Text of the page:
Introduction; Part I. Empire and its Myths: 1. Foundations; 2. Reactions to dominant cultures; 3. From republic to empire; Part II. The Social Order: 4. Identity and status; 5. Elites; 6. Urban working classes; 7. Women and the family; 8. Outsiders and insiders; Part III. The City and Urban Space: 9. The city as civilization; 10. Civic spectacle; 11. Ruler and subjects; Part IV. Portraiture and Commemoration: 12. High and low; 13. Modesty and adornment; 14. Heroic modes; 15. Preserving memory; Part V. Houses and Painted Interiors: 16. Duty and domesticity; 17. Gardens; 18. Painted perspectives; Part IV. The Limits of Empire: 19. Town and country; 20. Power and privilege; 21. Gods and cults.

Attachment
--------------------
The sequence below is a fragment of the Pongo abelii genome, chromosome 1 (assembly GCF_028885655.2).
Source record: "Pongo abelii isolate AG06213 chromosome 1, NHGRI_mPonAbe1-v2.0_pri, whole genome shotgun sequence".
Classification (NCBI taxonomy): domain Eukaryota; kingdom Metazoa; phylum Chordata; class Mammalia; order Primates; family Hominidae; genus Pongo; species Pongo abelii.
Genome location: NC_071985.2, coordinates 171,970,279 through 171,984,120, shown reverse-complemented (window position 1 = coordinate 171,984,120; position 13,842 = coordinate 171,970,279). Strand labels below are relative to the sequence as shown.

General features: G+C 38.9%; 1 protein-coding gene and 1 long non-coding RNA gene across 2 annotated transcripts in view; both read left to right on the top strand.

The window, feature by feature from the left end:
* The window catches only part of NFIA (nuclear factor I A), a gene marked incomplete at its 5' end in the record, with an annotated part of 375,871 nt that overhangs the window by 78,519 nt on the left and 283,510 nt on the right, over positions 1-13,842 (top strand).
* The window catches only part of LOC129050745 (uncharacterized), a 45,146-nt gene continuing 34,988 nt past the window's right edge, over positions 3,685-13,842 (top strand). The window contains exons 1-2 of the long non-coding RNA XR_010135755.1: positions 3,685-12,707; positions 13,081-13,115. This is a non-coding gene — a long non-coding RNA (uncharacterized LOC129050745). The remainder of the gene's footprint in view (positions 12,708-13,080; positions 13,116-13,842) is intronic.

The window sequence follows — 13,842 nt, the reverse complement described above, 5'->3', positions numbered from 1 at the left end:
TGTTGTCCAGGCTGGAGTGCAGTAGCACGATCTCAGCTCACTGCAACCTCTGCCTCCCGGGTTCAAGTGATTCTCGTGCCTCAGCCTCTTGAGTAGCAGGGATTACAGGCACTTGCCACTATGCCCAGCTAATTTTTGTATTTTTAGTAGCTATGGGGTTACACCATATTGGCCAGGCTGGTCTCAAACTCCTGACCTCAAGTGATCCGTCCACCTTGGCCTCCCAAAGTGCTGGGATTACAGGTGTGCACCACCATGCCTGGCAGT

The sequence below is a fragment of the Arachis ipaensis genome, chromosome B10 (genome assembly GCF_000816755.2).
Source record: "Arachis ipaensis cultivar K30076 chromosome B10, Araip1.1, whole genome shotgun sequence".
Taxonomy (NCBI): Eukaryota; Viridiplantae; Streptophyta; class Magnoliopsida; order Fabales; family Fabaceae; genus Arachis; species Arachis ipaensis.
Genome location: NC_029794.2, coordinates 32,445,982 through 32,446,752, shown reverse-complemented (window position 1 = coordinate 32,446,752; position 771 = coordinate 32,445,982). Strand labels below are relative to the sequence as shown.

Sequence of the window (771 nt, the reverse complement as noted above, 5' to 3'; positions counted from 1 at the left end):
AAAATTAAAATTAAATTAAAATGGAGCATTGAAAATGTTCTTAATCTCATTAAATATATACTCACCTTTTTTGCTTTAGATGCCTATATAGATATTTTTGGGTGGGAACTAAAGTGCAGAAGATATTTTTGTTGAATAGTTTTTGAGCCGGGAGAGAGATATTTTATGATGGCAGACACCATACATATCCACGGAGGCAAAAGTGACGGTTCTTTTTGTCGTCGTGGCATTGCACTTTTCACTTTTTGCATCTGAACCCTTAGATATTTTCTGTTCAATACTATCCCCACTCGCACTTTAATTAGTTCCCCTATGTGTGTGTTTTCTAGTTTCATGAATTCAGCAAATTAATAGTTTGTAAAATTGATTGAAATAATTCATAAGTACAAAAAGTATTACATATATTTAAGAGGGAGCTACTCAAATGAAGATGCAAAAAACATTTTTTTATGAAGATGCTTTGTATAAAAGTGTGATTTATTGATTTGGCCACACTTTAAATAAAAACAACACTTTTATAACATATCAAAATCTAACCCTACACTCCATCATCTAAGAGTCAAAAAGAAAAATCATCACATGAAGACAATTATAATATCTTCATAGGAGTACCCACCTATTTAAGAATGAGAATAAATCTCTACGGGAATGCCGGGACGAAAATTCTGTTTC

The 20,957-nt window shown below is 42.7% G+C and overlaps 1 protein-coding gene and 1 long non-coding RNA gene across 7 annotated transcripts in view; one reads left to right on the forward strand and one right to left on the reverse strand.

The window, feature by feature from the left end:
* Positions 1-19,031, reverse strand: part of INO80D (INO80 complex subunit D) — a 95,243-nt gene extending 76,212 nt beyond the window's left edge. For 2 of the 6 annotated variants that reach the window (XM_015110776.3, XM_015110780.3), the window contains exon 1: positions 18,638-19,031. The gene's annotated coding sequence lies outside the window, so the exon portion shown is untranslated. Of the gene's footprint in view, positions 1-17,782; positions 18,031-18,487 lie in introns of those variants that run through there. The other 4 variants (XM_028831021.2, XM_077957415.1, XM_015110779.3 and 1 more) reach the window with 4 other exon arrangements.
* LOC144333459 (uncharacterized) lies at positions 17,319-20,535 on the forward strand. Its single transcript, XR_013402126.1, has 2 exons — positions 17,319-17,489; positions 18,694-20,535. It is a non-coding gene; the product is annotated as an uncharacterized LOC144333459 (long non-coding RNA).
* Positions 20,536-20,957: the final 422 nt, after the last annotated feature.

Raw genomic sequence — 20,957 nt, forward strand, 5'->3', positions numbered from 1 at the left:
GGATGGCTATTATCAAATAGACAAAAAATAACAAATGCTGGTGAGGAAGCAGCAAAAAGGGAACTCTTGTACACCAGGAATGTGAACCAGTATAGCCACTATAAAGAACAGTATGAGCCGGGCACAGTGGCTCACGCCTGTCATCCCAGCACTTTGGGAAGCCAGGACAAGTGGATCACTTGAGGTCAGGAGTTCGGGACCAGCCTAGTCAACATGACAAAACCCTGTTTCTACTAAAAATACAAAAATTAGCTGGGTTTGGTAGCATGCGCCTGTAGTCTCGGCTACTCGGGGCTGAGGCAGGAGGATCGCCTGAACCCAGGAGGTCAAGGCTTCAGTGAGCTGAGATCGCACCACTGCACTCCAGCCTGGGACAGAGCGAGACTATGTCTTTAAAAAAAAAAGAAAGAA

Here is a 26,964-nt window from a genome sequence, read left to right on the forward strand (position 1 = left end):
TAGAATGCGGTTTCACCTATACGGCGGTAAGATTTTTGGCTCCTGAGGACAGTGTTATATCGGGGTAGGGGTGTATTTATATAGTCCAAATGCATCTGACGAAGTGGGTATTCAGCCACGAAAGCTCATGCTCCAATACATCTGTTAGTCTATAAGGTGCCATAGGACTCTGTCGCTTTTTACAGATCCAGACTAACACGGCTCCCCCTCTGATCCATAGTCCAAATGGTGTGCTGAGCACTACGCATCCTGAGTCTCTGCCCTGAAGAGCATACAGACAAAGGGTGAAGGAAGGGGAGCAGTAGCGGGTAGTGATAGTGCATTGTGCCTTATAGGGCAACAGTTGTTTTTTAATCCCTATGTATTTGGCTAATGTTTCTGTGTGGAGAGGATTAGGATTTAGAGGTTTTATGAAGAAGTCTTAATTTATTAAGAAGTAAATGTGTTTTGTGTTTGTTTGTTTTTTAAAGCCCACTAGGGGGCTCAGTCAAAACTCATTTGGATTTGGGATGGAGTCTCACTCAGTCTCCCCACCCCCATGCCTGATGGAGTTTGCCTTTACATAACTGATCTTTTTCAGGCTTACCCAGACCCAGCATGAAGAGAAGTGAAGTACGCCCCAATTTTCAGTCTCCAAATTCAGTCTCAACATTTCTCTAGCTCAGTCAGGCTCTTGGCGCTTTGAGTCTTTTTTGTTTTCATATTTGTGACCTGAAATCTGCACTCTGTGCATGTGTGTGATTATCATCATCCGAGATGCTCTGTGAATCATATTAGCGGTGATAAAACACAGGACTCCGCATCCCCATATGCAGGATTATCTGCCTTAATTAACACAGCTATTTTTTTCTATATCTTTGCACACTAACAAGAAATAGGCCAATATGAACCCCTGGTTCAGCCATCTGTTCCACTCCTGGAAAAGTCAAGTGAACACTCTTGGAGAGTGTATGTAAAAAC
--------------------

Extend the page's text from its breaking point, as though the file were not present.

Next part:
D'Ambra discusses patronage on different social levels.
"D'Ambra goes beyond basic stylistic analyses to use Roman art in
the study of Roman identity....Recommended for both academic and
larger public library art collections." Library Journal
"Ambra offers readers an insightful look at the artistic side of a culture better known for its political and militaristic styles." Jason Zappe, Copley News Service